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One metric used by analysts and lenders to determine a company’s financial strength is its cash ratio. The cash ratio is an accounting measurement of a company’s liquidity. The higher the cash ratio, the more liquid the company is, and the better able it is to pay off short-term obligations under duress.

Liquidity refers to the state of having enough cash or near cash on hand to pay off short-term debts or emergencies. Being “illiquid” or “not sufficiently liquid” means having too much money tied up in assets that cannot be turned immediately into cash. Thus, a company can have a lot of money, yet still be illiquid.

Analysts calculate cash ratio by dividing the total of a company’s cash and cash equivalents by its current liabilities. Current liabilities are near-term debts and accounts payable that are due within the year.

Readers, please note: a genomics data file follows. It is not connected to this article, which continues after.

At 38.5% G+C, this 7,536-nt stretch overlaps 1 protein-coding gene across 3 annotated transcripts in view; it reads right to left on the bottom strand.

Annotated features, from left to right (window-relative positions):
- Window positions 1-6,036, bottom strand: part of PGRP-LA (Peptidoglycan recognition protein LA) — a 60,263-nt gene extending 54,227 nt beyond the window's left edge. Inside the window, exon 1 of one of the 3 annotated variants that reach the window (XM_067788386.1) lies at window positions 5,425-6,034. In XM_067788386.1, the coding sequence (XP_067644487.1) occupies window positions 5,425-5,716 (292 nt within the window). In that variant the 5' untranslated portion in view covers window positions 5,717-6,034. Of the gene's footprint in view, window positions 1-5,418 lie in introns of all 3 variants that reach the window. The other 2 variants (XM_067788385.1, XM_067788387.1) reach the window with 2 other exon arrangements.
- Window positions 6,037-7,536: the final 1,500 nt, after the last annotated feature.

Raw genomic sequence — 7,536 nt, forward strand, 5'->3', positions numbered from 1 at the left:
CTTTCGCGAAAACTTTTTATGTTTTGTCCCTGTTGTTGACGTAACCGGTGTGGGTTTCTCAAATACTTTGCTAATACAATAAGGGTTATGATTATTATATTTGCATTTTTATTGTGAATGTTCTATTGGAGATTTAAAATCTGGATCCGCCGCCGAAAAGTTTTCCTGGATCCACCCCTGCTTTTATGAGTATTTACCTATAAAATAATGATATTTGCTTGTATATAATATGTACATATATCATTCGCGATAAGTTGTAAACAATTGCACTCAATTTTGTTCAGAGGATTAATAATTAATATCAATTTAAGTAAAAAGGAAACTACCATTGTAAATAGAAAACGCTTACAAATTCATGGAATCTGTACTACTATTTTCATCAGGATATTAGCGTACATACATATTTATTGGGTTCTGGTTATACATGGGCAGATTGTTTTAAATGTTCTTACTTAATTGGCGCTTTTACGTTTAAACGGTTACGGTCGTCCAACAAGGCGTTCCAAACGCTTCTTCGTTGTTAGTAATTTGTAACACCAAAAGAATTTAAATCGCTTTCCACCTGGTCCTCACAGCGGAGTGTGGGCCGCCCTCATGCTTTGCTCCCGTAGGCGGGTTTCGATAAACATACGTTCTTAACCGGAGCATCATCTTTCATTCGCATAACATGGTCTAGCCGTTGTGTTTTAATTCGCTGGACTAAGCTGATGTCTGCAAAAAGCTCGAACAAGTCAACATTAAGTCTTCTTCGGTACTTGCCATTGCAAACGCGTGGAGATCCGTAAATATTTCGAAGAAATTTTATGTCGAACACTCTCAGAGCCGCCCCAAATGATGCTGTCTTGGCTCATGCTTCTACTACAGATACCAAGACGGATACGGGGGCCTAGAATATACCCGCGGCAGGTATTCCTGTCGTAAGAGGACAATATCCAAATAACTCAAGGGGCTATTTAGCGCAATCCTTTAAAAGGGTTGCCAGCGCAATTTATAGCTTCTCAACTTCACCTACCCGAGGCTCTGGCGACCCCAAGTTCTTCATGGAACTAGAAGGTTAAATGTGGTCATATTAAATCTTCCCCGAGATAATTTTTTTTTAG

The cash ratio is a conservative view of a company’s liquidity because it does not include inventory or accounts receivable as cash or near cash. Other measurements of liquidity, such as the current ratio, do count these assets because they can be sold to meet short-term debts. However, it’s not always possible to sell such assets quickly. Therefore, the cash ratio measures only money a company can access immediately for emergency needs or debts.

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